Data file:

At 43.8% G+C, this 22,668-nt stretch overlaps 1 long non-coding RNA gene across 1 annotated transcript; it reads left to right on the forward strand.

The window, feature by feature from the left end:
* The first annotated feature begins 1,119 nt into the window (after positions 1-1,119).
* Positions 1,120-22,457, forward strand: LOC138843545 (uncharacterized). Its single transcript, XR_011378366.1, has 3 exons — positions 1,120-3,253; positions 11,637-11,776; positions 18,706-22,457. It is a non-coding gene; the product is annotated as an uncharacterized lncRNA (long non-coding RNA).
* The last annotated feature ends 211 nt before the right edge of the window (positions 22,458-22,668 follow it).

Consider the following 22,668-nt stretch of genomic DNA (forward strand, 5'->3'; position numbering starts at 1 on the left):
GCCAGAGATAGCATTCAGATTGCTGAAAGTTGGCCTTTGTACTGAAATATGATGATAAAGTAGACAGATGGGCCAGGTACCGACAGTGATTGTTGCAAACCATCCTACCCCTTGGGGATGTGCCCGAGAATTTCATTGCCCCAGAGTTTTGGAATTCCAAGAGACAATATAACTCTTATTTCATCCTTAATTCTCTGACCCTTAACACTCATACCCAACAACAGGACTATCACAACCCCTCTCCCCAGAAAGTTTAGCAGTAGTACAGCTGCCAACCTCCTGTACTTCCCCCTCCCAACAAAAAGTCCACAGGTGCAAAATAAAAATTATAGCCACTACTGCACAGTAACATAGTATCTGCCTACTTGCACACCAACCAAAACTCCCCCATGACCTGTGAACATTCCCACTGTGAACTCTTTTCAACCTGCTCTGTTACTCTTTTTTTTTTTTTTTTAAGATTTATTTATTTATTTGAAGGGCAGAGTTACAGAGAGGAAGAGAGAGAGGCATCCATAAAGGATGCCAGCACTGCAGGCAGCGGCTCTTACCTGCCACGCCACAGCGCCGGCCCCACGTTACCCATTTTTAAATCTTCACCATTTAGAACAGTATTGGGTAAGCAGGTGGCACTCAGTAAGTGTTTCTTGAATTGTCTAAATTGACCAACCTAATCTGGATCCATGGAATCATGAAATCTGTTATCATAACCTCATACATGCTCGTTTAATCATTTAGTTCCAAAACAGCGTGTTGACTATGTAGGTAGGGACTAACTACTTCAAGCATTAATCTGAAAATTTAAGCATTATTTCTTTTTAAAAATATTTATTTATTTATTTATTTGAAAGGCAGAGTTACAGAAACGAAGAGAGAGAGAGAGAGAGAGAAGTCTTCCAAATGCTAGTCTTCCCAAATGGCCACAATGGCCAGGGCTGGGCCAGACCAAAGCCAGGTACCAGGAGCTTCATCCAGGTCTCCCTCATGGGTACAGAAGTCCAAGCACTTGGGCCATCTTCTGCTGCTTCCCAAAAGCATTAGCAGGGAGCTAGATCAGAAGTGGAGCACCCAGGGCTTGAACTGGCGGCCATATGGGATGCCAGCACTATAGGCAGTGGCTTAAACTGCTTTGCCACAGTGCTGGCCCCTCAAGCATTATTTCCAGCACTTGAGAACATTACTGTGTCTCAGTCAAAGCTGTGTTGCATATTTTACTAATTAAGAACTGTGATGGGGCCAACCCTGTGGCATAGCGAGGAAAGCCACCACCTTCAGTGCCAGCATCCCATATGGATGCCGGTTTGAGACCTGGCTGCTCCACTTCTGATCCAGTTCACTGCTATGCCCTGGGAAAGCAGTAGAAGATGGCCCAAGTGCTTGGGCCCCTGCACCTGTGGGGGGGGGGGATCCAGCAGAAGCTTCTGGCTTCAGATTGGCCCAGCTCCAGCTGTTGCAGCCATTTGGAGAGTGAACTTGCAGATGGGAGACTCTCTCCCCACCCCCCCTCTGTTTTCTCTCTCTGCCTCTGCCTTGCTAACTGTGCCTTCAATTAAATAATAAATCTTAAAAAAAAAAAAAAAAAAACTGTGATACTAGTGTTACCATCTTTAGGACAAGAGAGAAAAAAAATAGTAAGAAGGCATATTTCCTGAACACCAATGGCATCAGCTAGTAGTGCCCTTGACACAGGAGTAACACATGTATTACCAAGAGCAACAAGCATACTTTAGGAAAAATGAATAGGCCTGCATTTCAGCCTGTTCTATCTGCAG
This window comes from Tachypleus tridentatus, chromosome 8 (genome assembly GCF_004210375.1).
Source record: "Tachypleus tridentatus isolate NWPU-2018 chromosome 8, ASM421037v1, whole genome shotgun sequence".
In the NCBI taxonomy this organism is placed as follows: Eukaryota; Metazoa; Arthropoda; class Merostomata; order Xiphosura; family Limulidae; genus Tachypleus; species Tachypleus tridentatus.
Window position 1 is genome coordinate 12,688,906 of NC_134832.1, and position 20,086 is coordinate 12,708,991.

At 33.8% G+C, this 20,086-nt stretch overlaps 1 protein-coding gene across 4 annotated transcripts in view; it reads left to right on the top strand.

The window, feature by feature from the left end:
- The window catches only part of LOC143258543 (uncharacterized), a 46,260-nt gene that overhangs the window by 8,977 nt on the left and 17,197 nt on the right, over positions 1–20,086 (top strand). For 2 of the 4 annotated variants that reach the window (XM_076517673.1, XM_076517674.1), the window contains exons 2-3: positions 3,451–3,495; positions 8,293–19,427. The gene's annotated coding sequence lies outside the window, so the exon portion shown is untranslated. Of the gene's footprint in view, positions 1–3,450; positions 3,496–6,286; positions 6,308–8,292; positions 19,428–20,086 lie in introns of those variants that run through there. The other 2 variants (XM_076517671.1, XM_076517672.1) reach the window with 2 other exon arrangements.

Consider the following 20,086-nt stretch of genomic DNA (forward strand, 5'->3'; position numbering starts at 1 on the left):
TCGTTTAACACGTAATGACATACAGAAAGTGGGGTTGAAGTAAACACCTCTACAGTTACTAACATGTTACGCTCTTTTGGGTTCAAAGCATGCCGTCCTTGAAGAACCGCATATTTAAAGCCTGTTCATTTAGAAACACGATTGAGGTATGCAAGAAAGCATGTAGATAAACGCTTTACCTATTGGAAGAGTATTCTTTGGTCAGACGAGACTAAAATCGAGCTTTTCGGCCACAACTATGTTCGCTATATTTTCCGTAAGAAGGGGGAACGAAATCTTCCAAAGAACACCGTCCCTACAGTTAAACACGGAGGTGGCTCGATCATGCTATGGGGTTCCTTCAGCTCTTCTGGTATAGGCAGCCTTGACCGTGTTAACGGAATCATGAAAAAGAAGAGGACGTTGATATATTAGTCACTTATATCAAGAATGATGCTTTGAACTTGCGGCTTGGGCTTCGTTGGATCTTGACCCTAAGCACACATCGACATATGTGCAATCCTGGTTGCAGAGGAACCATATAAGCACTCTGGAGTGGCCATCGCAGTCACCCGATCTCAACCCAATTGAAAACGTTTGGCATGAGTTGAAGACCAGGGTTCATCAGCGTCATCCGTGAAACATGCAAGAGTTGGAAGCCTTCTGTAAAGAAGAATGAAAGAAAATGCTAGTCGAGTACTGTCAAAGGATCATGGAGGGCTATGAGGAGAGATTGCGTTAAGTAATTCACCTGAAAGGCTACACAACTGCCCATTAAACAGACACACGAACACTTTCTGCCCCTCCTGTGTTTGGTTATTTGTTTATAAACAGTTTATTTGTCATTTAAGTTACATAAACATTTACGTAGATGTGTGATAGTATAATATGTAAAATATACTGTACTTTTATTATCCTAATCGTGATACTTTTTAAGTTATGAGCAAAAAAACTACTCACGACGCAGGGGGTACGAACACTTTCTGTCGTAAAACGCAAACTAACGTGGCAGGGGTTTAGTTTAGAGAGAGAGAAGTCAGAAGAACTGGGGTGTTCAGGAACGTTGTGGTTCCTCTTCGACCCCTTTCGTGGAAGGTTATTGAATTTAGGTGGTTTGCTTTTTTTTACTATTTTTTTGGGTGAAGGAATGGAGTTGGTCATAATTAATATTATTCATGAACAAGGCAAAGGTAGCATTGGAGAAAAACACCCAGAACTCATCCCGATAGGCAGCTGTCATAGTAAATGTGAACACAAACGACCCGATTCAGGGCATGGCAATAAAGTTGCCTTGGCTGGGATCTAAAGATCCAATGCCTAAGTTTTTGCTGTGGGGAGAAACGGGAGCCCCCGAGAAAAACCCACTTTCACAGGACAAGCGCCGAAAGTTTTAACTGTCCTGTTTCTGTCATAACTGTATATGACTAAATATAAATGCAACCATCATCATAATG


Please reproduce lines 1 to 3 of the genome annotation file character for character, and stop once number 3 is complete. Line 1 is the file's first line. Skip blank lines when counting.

At 43.8% G+C, this 22,668-nt stretch overlaps 1 long non-coding RNA gene across 1 annotated transcript; it reads left to right on the forward strand.

The window, feature by feature from the left end:
* The first annotated feature begins 1,119 nt into the window (after positions 1-1,119).